By Michael Coughlin Jr.
The redevelopment of the Lemuel Shattuck Hospital Campus has been a hot topic recently in Jamaica Plain and other surrounding neighborhoods, and the Jamaica Plain Neighborhood Council’s (JPNC) Housing and Development Committee shared its thoughts on the proposal during its meeting on August 15.
Back in June, the state provisionally designated Boston Medical Center and its partners (BMC Team) for the redevelopment of the campus on Morton Street. Since then, the proposal has been presented at community meetings, most recently on August 15.
The site’s plans, outlined in a presentation from last week’s meeting, can be found on a website dedicated to the redevelopment.
A statement on the website describes that the redevelopment intends to “offer an innovative model of clinical treatment and housing aimed at curbing the interlocking public health crises of mental illness, addiction, and homelessness.”
According to the aforementioned presentation, the proposal would offer 446 total beds and 405 units of supportive housing while increasing the amount of green space and providing clinical and emergency housing services.
When it became time to speak about the Shattuck, the feelings about the project from those at the JPNC’s Housing and Development Committee meeting were certainly mixed in what has been a very polarizing subject.
On one hand, some of those in attendance at last week’s meeting did not seem convinced the proposal would be a good idea for a number of reasons.
One resident cited concerns with drug paraphernalia, like needles, popping up in Franklin Park and how that is seemingly already a significant issue.
This resident spoke about a website developed by another resident — http://bostonheatmap.com/ — which documents needle and drug paraphernalia pickups.
“Right about the time that the temporary housing was put in the Shattuck… the needles just skyrocketed to 200-250 a month,” said the resident.
The resident indicated that the data and the conviction from the person who developed that website have convinced them that the proposal is “risky” and “conceptual.”
Also, a member of the JPNC in attendance said they opposed the proposal “100 percent,” citing a lack of control of those dealing with things like substance use issues and indicating they were not convinced a project at this scale would work.
“The problem becomes that nobody really has control. When they bring these people in, there is no mandate that they have to take advantage of the services that are being provided for them — nobody can force them to do that, nobody’s saying to them you have to,” said the JPNC member.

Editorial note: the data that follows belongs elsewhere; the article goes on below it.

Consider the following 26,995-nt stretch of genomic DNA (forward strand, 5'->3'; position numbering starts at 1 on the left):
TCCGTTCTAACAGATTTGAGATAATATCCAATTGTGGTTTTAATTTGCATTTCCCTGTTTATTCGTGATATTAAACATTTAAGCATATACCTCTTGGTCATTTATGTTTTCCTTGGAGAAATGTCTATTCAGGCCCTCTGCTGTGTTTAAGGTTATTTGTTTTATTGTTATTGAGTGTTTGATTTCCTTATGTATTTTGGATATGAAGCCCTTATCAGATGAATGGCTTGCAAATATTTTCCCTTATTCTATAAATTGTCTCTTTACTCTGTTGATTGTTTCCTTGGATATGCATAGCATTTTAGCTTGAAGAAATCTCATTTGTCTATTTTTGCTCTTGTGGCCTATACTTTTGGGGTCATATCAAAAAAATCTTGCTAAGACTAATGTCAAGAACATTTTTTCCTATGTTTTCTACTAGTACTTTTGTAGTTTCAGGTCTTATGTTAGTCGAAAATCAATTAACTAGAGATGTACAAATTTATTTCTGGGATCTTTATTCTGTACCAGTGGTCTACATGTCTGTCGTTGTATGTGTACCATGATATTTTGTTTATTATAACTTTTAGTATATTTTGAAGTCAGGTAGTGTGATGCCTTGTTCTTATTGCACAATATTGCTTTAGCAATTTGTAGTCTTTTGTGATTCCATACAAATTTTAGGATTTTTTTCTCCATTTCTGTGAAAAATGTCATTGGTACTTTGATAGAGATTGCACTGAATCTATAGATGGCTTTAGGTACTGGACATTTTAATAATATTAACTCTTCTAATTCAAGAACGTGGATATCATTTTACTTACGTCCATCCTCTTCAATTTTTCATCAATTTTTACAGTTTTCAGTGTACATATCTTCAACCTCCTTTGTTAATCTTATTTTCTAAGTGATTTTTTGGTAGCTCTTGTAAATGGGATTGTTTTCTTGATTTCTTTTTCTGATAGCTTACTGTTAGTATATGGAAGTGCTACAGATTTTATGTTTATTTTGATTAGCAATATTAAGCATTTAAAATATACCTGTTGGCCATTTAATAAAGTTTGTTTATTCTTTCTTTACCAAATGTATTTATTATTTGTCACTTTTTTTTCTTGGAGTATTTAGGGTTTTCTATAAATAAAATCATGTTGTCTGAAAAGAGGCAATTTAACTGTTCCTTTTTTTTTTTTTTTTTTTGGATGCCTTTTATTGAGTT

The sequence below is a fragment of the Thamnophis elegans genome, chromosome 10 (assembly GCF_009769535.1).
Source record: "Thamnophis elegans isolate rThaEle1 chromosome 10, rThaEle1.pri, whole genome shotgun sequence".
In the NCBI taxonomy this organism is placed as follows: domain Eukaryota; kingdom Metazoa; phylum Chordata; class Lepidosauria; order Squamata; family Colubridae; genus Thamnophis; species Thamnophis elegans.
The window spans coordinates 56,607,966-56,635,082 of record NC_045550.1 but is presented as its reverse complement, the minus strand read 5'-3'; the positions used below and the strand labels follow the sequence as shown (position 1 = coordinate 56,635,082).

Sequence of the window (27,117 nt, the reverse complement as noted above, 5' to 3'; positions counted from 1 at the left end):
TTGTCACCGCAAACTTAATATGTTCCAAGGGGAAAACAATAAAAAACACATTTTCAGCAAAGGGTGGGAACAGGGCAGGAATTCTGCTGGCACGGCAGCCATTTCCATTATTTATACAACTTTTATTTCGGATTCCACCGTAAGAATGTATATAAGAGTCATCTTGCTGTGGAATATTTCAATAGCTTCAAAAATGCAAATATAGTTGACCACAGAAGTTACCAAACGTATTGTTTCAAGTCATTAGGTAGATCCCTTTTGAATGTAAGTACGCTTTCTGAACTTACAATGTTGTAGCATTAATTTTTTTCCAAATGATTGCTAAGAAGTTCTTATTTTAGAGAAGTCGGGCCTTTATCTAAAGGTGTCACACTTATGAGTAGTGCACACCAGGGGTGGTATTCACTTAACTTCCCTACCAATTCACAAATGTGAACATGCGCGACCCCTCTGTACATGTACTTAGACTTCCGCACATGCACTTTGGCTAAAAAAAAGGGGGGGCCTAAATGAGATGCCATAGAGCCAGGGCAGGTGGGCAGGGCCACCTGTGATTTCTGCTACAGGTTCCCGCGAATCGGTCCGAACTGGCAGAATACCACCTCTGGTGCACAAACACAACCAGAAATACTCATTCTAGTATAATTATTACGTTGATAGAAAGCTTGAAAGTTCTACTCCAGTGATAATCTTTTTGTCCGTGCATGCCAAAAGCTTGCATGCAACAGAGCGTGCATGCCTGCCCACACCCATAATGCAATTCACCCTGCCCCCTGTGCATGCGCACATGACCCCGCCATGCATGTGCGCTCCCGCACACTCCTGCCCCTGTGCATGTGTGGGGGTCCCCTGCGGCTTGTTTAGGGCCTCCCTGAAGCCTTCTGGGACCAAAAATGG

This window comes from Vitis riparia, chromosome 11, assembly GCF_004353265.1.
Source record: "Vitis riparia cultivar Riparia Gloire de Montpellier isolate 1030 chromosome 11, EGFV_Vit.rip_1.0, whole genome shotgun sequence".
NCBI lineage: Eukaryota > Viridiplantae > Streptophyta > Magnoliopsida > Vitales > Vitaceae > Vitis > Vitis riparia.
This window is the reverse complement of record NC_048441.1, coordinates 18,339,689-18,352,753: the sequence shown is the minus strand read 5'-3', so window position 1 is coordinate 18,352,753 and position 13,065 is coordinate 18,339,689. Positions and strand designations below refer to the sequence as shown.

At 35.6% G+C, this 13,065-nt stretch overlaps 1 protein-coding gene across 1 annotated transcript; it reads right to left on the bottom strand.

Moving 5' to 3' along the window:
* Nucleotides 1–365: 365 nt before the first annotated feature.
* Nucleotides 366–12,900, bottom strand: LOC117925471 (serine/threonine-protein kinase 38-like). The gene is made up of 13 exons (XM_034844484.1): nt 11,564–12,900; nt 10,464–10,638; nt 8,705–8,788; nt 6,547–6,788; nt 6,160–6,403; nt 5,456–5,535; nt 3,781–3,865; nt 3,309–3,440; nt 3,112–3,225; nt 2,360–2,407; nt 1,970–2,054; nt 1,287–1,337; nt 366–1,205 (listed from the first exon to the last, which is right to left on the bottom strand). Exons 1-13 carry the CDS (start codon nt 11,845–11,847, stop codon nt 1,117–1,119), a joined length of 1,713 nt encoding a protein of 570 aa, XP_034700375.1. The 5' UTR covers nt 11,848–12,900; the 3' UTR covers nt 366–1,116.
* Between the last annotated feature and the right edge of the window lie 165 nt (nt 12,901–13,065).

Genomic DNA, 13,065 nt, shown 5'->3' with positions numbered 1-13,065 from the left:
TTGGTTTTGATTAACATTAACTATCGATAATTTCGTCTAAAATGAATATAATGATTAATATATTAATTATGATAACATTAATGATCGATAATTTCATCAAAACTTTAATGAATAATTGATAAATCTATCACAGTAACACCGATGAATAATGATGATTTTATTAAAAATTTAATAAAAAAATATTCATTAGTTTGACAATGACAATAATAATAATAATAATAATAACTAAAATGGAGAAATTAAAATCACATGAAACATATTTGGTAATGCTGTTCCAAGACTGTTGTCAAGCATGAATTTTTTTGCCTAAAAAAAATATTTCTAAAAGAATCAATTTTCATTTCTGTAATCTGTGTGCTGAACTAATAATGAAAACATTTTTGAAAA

“I just don’t see it. I’ve checked the West Coast, looked all up and around the areas out there, and they’ve tried these in smaller versions, and it hasn’t worked,” they also said, speaking about the feasibility of a proposal like this having success.
Others in the meeting seemed to be a bit more forgiving about the proposal. One community member of the JPNC’s Housing and Development Committee spoke in detail about how the number of beds proposed — not including the supportive housing — is actually fewer than the number at the Shattuck currently.
They also spoke about how the uses of the 446 proposed beds are split into clinical beds for things like detox and in-patient psychiatric care and emergency beds for emergency housing and outpatient addiction treatment.
Additionally, the committee member spoke about the proposed 405 units of supportive housing — 205 of which are family-supportive housing — and how it would be done in two phases.
“My 10-year-old went to the Shattuck Child Care Center, the Shattuck, on the campus for two, three years — no problems,” said the committee member.
“I just want to make sure that people are not fearmongering — these are our neighbors,” they added.
Further, a member of the JPNC pointed out that the proposal would not only attempt to support those with substance use issues but also provide much-needed services for those with mental health issues or those experiencing homelessness.
“I know that people are worried about needles and about safety and about drug paraphernalia, but there are multiple types of services that are being provided in this proposal. Of course, substance use disorder is one of the things that is being addressed, but chronic homelessness is another, and it’s not necessarily tied to substance use,” said the JPNC member.
“The services that are being proposed are just so, so, badly needed,” they added.
As the meeting progressed, multiple attendees gave their thoughts about the project and commented on the overarching process.
To learn more about the proposal, you can find a recording of the August 15 meeting and the presentation at https://www.mortonstreetredevelopment.org/.
There are also plans for an in-person community open house about the proposal at the Lena Park Community Center in Dorchester on September 19 at 5:30 p.m.